Few seafarers have the breadth of experience of Captain Paul
Wright.  Moreover, although he has commanded some of the
most famous passenger ships in the world including Cunard's
Queen Elizabeth 2 (QE2) and Queen Mary 2 (QM2), Wright
seldom talks about his accomplishments.   Rather, he prefers
listening to others; particularly people who have a good sense
of humor.  His relaxed style puts people at ease and so he
receives the friendship as well as the respect of guests and co-

     Captain Wright was inspired to go to sea listening to a
relative who was a seafarer.  After completing his cadetship
on tankers with Shell Oil in the late 1960s, Wright went to
work for Canadian Pacific Line in its passenger ships.  The
most famous of these ships was the Empress of Canada. "She
was a nice ship.  We were doing Liverpool to Montreal in the
summer.  We used to go up to Bell Harve, through the
icebergs.  Then we used to cruise out of New York in the
winter down to the Caribbean."

     Caribbean cruising was still in its infancy. "There were
hardly any ships down there, maybe one, maybe two."  
Moreover, "it was amazing just how little there was [for
passengers to do] on there." (
See a daily programme from the
Empress of Canada)

     This ship, however, would go on to lead a revolution in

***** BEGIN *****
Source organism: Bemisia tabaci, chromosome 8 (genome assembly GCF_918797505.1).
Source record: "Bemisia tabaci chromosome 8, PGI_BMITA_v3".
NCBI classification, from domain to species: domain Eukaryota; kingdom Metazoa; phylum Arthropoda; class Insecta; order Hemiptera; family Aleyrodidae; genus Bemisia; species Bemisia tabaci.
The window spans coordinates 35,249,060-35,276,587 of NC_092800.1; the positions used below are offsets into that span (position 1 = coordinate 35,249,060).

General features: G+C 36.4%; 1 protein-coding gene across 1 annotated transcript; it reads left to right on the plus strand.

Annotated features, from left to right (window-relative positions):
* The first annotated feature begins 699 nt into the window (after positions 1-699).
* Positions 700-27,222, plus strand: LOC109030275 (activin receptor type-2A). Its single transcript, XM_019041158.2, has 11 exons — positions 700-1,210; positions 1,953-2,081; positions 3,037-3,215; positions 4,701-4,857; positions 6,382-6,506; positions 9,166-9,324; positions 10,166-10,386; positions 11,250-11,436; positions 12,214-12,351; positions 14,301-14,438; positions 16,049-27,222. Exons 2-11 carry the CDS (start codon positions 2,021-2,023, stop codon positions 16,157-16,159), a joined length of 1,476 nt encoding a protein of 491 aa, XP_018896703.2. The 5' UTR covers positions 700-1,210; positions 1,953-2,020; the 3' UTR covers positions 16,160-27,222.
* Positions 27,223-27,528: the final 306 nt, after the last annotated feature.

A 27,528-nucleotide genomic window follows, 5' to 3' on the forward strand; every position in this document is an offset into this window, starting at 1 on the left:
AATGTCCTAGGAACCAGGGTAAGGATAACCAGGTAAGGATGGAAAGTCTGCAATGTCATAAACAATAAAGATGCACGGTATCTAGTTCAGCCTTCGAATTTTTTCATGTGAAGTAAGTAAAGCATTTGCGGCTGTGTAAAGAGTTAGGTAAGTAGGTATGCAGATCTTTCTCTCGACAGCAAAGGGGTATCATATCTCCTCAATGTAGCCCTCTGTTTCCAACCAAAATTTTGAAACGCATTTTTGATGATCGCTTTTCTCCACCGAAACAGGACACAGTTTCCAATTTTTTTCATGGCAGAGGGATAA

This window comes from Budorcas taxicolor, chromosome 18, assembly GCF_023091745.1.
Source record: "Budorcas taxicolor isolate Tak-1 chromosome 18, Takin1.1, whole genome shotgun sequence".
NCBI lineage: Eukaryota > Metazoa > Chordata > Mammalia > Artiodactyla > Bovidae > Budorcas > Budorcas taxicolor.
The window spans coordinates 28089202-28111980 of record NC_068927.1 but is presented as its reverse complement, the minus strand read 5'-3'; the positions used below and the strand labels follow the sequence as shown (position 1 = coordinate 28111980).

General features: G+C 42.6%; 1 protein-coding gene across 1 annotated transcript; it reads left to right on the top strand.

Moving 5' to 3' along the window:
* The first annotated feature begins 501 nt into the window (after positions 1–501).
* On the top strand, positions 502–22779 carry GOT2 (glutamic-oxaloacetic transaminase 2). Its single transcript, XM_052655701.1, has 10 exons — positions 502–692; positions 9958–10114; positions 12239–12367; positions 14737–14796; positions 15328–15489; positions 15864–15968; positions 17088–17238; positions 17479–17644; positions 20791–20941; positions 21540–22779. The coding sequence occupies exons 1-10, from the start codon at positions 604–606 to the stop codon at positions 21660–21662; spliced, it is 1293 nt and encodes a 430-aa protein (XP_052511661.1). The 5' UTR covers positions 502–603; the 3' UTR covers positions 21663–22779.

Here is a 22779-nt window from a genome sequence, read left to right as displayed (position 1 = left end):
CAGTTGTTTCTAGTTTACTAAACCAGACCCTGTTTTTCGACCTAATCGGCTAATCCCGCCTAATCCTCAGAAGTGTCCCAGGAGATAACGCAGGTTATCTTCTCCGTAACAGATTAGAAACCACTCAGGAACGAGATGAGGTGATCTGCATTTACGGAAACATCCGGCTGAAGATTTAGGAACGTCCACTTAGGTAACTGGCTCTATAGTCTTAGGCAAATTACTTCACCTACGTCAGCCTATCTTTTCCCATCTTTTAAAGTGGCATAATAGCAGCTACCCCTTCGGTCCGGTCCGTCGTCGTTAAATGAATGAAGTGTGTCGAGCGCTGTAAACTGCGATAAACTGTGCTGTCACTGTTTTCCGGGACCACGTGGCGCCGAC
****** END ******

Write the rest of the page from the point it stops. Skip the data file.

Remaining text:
cruising, not under her original name but as the Mardi Gras,
the first ship of Carnival Cruise Lines.  The ship was
purchased from Canadian Pacific by Carnival's founder Ted
Arison and another firm.  The first months of operation gave no
hint of the success that was to follow and so the other firm
offered to sell its interest to Arison's company.  "From what I
understand, they paid a dollar for it and they took on a million
dollars debt for the Empress of Canada."

     The reason that the Empress of Canada was up for sale
was that Canadian Pacific was exiting the passenger ship
business.  Because of commercial passenger jets, CP's
transatlantic passenger service was no longer viable.       

     "I spent some time with CP after the passenger ships.  I
was on their container ships, CP Discoverer, Voyager
traveling transatlantic."

     "After Canadian Pacific I spent a long time on all sorts of
ships.  I was on container ships, hovercraft, general cargo,
bulk carriers, dredgers. - - I don't think there was anything I
wasn't on.  Then I did some delivery jobs.  I took a 150 ton tug
across the North Atlantic in winter."  Of course, all of these
experiences broadened and refined Wright's seamanship skills.

To Cunard Line

One day an officer he was working with told Wright that there
were some openings at Cunard.  “I thought that would be nice
for a change.  So I joined Cunard as a First Officer in 1980.  I
spent about eight years on the Cunard Countess. I started as
First Officer and left as Staff Captain."

     Cunard Countess was 17,495 gross tons and carried 750
passengers.  She spent the great bulk of her time cruising the
Caribbean.  "You could set your watch by it.  It was San Juan,
an island every day apart from Sunday, and back to San Juan